15 May 2013 | FilmCriticLalitRao
Mexican cinéaste Arturo Ripstein shows that a tyrant can read great philosophers as well as punish innocent people.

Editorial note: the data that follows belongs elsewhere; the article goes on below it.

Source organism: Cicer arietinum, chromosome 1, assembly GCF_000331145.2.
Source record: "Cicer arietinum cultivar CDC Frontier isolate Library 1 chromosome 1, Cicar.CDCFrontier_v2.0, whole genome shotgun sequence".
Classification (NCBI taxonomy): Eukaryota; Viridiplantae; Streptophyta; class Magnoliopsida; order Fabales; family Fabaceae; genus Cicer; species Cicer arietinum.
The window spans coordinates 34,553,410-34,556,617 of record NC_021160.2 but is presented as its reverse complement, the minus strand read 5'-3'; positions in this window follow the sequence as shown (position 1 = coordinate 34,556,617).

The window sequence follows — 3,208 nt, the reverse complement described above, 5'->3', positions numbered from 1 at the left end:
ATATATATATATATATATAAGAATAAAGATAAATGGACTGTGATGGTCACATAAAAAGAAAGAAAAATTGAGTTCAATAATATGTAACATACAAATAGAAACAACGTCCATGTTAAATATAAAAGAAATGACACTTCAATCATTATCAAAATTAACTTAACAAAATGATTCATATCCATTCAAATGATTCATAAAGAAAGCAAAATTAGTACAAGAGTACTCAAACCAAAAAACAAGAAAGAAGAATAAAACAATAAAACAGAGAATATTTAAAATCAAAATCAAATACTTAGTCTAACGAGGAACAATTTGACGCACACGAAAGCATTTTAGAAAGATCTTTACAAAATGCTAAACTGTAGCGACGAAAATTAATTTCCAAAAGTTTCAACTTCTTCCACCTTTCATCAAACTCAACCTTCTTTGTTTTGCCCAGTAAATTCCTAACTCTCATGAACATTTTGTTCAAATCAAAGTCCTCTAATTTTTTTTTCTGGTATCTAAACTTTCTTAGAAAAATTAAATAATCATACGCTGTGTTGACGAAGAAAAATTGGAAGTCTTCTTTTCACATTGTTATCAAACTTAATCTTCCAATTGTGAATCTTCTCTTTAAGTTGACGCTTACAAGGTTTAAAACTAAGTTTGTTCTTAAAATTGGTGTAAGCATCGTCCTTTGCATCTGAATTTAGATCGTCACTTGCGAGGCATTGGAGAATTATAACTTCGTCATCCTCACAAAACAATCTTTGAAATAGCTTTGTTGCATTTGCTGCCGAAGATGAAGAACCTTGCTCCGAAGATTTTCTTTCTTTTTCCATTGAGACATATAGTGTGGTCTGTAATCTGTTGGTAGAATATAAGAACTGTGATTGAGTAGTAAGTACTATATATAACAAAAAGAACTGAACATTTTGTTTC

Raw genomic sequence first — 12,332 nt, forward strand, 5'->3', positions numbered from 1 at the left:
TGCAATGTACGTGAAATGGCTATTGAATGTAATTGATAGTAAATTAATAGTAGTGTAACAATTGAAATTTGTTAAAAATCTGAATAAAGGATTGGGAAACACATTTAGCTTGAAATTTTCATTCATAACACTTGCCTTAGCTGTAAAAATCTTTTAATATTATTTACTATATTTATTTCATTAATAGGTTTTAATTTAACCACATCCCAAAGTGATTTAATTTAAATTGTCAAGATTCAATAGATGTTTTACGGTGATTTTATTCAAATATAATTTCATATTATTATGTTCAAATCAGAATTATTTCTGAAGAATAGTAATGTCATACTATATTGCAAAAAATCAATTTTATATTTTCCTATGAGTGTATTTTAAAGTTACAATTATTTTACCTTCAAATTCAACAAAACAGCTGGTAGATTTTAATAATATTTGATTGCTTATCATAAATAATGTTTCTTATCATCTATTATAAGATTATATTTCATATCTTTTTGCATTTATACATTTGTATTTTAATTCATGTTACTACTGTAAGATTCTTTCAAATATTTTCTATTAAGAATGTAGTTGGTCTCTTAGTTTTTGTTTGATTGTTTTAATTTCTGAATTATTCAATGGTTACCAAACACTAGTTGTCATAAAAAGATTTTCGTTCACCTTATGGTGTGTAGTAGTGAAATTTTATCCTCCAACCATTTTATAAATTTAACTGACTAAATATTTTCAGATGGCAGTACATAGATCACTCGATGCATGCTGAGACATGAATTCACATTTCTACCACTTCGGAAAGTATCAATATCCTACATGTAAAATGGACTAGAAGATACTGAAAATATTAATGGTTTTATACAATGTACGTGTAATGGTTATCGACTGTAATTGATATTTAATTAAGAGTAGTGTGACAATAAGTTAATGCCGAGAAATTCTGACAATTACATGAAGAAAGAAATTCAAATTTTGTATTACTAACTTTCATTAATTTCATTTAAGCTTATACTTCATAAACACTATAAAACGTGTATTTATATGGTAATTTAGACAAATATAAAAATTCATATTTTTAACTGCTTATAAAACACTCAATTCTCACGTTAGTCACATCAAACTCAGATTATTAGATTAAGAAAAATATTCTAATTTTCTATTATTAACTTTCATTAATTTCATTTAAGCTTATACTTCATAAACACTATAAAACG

Cinema and painting are different forms of art. While the former is a mode of telling stories, it can be said that the latter is a form of visually representing those stories. For an astute viewer, true cinematographic art is created when a film director is able to merge both these forms of art. It is with Castle of Purity/"El Castillo de la Pureza" that Mexican cinema auteur Arturo Ripstein has directed a film wherein one sees cinema being portrayed on a big screen as an art form. It can be said that through this film he has depicted that in some ways a director can also be a small scale painter. He has made great use of closed spaces and nature as each frame, each shot bears the mark of an accomplished painter. His film is about a strict yet hypocrite disciplinarian who would go to any length in order to enforce discipline. Sensible viewers would be able to relate to the film's theme as it is quite possible for people to find a cruel misanthrope in their midst. It is not a daily occurrence that one gets to see a film whose protagonist likens human beings to rats. Mexican actors Claudio Brook and Rita Macedo play important roles in this film. In 1995, on the occasion of 100 years of cinema, Variety International Film Guide asked its national correspondents to list their country's top 10 films. The name of Mexican film Castle of Purity "El Castillo de la Pureza" appeared in that important list. It has been universally hailed as the film which got its author Arturo Ripstein immense critical acclaim. Film critic Lalit Rao watched this film during 14th International Film Festival of Kerala 2009 at Trivandrum,India where a retrospective of Arturo Ripstein's films was organized.